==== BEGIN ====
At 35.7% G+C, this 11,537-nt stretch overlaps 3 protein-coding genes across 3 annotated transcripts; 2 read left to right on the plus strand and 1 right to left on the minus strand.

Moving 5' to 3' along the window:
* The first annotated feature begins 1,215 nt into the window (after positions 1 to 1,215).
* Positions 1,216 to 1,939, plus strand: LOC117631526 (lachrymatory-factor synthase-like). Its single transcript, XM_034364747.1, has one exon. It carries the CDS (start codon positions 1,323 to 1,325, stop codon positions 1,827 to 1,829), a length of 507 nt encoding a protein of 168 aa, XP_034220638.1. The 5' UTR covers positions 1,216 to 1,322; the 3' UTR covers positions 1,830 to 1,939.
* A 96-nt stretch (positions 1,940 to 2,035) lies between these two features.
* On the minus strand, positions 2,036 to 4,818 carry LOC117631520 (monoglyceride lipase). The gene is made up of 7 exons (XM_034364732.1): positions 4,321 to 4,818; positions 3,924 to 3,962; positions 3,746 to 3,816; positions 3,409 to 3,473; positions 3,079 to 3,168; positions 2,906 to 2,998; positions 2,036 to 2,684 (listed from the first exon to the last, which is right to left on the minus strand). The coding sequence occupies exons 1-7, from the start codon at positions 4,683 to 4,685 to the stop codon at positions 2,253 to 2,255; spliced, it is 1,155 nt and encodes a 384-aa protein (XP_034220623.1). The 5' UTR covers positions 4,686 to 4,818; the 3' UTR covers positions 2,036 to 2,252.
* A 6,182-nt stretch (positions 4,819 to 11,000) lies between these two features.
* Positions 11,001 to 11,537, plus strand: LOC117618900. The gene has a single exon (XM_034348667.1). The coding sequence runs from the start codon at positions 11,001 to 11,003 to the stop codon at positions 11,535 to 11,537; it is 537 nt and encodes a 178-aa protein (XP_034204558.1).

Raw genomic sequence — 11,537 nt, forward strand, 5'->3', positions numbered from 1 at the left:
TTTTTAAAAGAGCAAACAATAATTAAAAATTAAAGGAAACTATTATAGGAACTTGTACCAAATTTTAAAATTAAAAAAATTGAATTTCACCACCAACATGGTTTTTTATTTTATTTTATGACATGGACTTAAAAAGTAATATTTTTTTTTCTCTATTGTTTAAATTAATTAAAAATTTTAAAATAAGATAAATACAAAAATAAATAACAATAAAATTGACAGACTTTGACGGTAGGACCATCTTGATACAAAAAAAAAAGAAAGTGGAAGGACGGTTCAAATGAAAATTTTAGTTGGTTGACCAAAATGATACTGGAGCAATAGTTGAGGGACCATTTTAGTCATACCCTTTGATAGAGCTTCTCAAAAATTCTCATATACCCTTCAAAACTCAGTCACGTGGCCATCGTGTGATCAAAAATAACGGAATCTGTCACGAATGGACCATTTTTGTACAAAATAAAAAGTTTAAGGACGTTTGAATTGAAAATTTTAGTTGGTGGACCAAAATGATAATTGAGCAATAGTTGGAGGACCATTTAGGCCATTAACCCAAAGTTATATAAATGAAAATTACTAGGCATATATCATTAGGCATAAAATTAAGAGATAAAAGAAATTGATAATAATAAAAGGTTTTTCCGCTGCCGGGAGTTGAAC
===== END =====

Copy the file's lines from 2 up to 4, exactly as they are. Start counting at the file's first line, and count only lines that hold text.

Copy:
Moving 5' to 3' along the window:
* The first annotated feature begins 1,215 nt into the window (after positions 1 to 1,215).
* Positions 1,216 to 1,939, plus strand: LOC117631526 (lachrymatory-factor synthase-like). Its single transcript, XM_034364747.1, has one exon. It carries the CDS (start codon positions 1,323 to 1,325, stop codon positions 1,827 to 1,829), a length of 507 nt encoding a protein of 168 aa, XP_034220638.1. The 5' UTR covers positions 1,216 to 1,322; the 3' UTR covers positions 1,830 to 1,939.